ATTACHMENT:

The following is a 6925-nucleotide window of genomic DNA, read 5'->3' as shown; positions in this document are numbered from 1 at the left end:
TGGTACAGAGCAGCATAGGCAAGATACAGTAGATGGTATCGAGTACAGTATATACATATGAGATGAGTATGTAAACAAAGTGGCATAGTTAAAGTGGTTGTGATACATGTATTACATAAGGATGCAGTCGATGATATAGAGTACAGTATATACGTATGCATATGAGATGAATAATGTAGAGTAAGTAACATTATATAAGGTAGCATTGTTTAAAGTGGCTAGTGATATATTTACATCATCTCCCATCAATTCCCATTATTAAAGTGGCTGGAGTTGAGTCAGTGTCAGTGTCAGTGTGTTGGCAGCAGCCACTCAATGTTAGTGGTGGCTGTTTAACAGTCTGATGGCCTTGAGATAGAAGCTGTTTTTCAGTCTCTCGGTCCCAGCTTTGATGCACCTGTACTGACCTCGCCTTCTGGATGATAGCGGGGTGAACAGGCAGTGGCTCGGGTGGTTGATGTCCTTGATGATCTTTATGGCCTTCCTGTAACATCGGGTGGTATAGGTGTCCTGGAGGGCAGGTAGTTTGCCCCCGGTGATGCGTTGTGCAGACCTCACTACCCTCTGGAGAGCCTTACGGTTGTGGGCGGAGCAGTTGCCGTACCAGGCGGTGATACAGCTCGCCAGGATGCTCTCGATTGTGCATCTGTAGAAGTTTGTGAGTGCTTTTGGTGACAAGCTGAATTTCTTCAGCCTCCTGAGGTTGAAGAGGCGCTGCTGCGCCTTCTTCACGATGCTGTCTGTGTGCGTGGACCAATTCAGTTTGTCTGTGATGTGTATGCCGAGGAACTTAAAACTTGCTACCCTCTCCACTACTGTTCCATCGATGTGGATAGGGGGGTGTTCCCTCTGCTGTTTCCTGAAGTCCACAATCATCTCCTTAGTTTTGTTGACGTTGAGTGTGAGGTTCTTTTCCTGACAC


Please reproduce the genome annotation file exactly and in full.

The following is a 6925-nucleotide window of genomic DNA, read 5'->3' as shown; positions in this document are numbered from 1 at the left end:
TGGTACAGAGCAGCATAGGCAAGATACAGTAGATGGTATCGAGTACAGTATATACATATGAGATGAGTATGTAAACAAAGTGGCATAGTTAAAGTGGTTGTGATACATGTATTACATAAGGATGCAGTCGATGATATAGAGTACAGTATATACGTATGCATATGAGATGAATAATGTAGAGTAAGTAACATTATATAAGGTAGCATTGTTTAAAGTGGCTAGTGATATATTTACATCATCTCCCATCAATTCCCATTATTAAAGTGGCTGGAGTTGAGTCAGTGTCAGTGTCAGTGTGTTGGCAGCAGCCACTCAATGTTAGTGGTGGCTGTTTAACAGTCTGATGGCCTTGAGATAGAAGCTGTTTTTCAGTCTCTCGGTCCCAGCTTTGATGCACCTGTACTGACCTCGCCTTCTGGATGATAGCGGGGTGAACAGGCAGTGGCTCGGGTGGTTGATGTCCTTGATGATCTTTATGGCCTTCCTGTAACATCGGGTGGTATAGGTGTCCTGGAGGGCAGGTAGTTTGCCCCCGGTGATGCGTTGTGCAGACCTCACTACCCTCTGGAGAGCCTTACGGTTGTGGGCGGAGCAGTTGCCGTACCAGGCGGTGATACAGCTCGCCAGGATGCTCTCGATTGTGCATCTGTAGAAGTTTGTGAGTGCTTTTGGTGACAAGCTGAATTTCTTCAGCCTCCTGAGGTTGAAGAGGCGCTGCTGCGCCTTCTTCACGATGCTGTCTGTGTGCGTGGACCAATTCAGTTTGTCTGTGATGTGTATGCCGAGGAACTTAAAACTTGCTACCCTCTCCACTACTGTTCCATCGATGTGGATAGGGGGGTGTTCCCTCTGCTGTTTCCTGAAGTCCACAATCATCTCCTTAGTTTTGTTGACGTTGAGTGTGAGGTTCTTTTCCTGACAC